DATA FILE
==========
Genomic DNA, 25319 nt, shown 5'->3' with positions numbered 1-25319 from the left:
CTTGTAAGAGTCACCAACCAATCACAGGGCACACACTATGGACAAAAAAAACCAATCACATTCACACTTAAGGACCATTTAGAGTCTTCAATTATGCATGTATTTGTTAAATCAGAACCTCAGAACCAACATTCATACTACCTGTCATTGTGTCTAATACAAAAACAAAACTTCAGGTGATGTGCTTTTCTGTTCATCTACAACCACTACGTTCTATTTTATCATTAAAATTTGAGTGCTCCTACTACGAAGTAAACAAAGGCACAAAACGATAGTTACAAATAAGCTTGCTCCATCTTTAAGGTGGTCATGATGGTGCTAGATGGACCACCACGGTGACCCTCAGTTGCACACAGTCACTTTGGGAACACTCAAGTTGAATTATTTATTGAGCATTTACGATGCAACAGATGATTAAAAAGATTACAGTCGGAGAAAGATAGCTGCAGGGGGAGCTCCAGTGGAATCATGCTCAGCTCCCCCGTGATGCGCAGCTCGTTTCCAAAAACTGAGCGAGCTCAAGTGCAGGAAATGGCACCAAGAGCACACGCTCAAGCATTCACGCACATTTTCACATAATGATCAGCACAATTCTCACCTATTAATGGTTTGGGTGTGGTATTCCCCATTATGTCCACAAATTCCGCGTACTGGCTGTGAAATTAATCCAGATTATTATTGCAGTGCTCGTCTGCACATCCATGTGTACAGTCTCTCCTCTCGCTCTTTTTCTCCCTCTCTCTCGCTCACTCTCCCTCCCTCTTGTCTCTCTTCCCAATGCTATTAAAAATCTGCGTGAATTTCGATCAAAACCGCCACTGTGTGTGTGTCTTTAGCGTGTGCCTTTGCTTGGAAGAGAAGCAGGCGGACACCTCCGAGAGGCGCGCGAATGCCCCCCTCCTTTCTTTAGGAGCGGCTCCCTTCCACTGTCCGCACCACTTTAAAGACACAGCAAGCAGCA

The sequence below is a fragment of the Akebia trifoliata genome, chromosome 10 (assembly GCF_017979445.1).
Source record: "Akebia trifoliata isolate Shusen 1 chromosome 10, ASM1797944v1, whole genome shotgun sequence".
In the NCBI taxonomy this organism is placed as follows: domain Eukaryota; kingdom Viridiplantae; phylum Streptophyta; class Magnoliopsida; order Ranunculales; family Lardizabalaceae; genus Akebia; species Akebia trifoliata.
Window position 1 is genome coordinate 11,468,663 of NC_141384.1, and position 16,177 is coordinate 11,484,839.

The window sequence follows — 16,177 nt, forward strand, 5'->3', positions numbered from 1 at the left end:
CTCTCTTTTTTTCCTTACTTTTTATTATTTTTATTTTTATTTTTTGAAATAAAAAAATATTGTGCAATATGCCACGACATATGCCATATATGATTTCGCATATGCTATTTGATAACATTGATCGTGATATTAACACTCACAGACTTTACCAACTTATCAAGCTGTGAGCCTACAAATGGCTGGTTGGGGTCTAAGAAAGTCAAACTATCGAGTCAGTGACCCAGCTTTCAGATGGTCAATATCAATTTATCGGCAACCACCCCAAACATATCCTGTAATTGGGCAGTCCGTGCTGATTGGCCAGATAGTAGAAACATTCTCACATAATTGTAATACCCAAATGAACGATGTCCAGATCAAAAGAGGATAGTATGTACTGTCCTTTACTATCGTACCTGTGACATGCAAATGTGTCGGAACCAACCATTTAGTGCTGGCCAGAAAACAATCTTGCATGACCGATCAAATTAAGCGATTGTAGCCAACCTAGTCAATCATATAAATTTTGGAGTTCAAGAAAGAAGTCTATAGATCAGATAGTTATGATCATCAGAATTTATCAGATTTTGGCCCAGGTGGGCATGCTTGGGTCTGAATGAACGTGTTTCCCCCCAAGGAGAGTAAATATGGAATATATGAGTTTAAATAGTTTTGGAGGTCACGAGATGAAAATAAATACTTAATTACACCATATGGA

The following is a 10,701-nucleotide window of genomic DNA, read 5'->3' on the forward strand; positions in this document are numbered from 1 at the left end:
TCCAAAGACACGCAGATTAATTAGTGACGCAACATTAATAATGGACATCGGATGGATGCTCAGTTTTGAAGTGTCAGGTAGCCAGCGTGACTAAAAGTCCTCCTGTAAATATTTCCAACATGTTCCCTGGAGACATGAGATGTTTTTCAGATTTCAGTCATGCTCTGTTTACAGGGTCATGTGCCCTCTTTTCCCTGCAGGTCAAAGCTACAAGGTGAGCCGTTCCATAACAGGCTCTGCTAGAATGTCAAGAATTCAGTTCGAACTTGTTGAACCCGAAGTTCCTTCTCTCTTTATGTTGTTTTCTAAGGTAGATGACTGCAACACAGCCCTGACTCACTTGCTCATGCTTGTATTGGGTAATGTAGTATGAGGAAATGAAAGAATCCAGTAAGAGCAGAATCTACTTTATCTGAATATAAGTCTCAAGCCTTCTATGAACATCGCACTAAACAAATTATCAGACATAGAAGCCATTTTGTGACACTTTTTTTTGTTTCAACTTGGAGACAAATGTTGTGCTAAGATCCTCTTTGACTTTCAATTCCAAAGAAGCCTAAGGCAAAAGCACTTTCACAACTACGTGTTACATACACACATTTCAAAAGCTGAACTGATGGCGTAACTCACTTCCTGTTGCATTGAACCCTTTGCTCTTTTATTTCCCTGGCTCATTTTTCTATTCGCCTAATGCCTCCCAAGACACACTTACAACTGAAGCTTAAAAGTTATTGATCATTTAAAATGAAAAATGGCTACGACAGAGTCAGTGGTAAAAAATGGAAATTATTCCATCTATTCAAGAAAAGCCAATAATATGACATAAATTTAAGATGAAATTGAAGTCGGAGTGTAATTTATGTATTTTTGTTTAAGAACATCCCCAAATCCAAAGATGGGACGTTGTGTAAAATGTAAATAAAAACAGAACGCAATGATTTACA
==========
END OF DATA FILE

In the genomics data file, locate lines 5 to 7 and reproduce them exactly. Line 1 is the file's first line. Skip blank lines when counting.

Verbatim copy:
In the NCBI taxonomy this organism is placed as follows: domain Eukaryota; kingdom Viridiplantae; phylum Streptophyta; class Magnoliopsida; order Ranunculales; family Lardizabalaceae; genus Akebia; species Akebia trifoliata.
Window position 1 is genome coordinate 11,468,663 of NC_141384.1, and position 16,177 is coordinate 11,484,839.

The window sequence follows — 16,177 nt, forward strand, 5'->3', positions numbered from 1 at the left end: